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Kids and dogs become friends in PAWS program

Dmitri Bordea reads a book to Murphy, a Golden Retriever during the PAWS reading program at the Price City Library.

Sun Advocate publisher

It's easy to drift off when reading something silently and be thinking other thoughts. Sometimes everyone does that and suddenly they find themselves back tracking to see what they have missed.

For kids with low reading levels or reading comprehension problems this tendency can be very problematic. But the local PAWS program and the Price City Library have teamed up to help kids to read and comprehend in a very unusual way. They improve comprehension and reading skills by having sessions where kids read to PAWS dogs.

"When you read out loud you are active and you comprehend what you are reading," said Nancy Bentley, the director of Active Re-Entry and the PAWS program in the area. "These dogs are trained to listen intently to the kids as they read."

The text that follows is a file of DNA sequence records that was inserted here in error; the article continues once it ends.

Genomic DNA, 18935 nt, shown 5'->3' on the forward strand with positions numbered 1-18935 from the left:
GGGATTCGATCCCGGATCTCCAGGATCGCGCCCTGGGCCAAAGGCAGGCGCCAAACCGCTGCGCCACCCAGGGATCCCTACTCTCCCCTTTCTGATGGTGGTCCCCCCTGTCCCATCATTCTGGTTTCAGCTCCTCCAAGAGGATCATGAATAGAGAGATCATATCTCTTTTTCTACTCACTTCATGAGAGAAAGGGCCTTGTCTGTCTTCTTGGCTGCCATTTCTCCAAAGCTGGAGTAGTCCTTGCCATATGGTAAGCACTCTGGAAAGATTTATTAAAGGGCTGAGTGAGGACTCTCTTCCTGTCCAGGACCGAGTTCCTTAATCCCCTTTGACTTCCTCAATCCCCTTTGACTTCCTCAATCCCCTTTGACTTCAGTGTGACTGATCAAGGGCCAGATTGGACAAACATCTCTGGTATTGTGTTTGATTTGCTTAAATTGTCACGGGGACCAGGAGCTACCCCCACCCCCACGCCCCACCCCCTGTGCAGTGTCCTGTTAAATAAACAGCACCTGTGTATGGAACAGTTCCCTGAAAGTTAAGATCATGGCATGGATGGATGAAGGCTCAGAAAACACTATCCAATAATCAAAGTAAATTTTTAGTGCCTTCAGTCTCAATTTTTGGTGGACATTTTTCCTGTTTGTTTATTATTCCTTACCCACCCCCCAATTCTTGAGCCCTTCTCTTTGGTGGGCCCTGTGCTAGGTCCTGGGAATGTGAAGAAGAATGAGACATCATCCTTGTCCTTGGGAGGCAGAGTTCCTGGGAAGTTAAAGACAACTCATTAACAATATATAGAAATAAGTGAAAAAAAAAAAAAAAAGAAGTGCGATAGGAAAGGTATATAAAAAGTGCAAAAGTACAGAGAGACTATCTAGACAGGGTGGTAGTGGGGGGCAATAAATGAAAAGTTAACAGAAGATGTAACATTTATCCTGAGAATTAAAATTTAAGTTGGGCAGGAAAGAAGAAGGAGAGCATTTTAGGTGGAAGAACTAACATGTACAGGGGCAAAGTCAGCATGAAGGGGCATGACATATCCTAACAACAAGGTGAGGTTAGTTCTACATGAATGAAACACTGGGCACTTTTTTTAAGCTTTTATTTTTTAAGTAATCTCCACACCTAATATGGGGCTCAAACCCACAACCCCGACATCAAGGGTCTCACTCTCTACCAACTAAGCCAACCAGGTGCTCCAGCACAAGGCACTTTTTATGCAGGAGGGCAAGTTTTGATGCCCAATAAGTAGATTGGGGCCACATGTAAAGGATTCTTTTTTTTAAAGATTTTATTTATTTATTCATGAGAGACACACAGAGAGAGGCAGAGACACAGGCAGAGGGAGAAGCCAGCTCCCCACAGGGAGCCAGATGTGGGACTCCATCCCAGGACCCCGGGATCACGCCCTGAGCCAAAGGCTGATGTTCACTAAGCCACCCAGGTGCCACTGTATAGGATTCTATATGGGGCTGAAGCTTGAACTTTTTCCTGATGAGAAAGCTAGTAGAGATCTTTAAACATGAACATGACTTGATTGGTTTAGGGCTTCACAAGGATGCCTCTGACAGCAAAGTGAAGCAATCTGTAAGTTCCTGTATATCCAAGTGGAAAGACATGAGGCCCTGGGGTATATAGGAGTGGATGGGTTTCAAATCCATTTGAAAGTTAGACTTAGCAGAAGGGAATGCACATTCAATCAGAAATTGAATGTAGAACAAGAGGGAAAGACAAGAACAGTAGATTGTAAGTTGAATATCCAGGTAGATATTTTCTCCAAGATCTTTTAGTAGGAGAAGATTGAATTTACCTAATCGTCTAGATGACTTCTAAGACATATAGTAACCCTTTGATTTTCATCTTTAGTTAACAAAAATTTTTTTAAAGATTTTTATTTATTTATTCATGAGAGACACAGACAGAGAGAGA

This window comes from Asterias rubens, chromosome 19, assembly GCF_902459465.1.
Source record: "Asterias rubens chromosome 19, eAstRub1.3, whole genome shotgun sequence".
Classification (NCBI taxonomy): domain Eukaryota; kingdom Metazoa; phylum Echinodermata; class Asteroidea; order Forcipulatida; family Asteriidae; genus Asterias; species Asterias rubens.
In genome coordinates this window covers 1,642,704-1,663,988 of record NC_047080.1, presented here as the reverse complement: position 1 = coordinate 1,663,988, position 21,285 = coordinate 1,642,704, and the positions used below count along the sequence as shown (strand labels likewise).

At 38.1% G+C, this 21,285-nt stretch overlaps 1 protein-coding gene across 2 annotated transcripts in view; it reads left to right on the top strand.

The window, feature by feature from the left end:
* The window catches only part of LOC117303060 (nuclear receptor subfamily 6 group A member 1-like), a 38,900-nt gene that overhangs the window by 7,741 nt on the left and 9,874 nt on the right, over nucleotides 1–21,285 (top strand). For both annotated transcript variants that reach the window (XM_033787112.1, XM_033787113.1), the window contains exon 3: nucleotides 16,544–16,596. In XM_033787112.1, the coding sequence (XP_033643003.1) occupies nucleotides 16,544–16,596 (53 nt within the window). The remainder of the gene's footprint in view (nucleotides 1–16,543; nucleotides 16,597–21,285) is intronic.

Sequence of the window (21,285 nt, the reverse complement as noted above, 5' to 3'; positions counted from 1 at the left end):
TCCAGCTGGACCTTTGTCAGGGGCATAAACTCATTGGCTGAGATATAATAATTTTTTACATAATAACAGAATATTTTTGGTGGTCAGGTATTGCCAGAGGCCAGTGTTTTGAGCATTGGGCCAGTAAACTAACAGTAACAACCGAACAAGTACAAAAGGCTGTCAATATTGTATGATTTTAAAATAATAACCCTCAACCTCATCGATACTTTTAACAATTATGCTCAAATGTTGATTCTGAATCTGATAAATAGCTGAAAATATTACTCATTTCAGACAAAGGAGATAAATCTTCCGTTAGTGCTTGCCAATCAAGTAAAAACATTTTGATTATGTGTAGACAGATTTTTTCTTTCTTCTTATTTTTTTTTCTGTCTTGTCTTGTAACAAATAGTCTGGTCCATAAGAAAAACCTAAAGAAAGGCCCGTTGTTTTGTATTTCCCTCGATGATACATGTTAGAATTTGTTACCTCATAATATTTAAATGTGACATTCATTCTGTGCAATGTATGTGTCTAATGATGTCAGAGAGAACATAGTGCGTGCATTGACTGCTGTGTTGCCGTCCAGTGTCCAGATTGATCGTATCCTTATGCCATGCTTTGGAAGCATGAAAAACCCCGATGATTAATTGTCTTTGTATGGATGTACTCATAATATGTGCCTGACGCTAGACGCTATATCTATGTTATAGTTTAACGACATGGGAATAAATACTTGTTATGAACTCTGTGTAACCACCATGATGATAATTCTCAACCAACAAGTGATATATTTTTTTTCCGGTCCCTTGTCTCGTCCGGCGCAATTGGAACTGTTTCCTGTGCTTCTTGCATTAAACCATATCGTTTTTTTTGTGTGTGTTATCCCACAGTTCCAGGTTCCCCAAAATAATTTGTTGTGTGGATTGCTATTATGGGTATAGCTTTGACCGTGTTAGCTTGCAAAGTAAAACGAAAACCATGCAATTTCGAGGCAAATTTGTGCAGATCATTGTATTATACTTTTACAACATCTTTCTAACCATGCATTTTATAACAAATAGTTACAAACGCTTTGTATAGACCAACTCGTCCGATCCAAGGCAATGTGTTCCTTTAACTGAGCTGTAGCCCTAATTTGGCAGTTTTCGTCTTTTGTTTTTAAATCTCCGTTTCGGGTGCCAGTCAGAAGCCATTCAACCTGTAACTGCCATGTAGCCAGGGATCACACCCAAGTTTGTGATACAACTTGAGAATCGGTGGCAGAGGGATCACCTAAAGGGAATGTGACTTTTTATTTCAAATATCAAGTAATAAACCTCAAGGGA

Reading to a dog has been going on for nine years, and there are a lot of success stories that have come our about kids improving their reading skills from it in that time.

"It's pretty much proven that reading 20 minutes a week to a dog, helps the reader gain confidence, and can help students to grow over one year in reading level in a short period of time."

Norma Procarione, the director of the Price City Library has watched the program grow and work over the years.

"Kids with zero reading skills love the library because of this program," she said. "We hold it during the summer on each Wednesday from 1:30 to 2:30 p.m. Those who come and participate get a reading journal and a free T-shirt."

Bentley says that the reading to dogs trained to listen has some very good side benefits. First it is calming, because the dogs sit quietly and pay attention. Secondly many kids have come to love the animals, along with developing better reading habits.

"The dogs are well trained and behave," she says. "They know they have a job to do and they love to be with kids too."

She said that dogs are great listeners and that they are non-judgemental, unlike humans who may always try to correct a childs reading.

"They just aren't correcting the kids all the time," she stated. "It's good for everyones blood pressure."

For more information on the program parents can call 435 636-3188. They can also just stop by the library and ask about the summer reading program.

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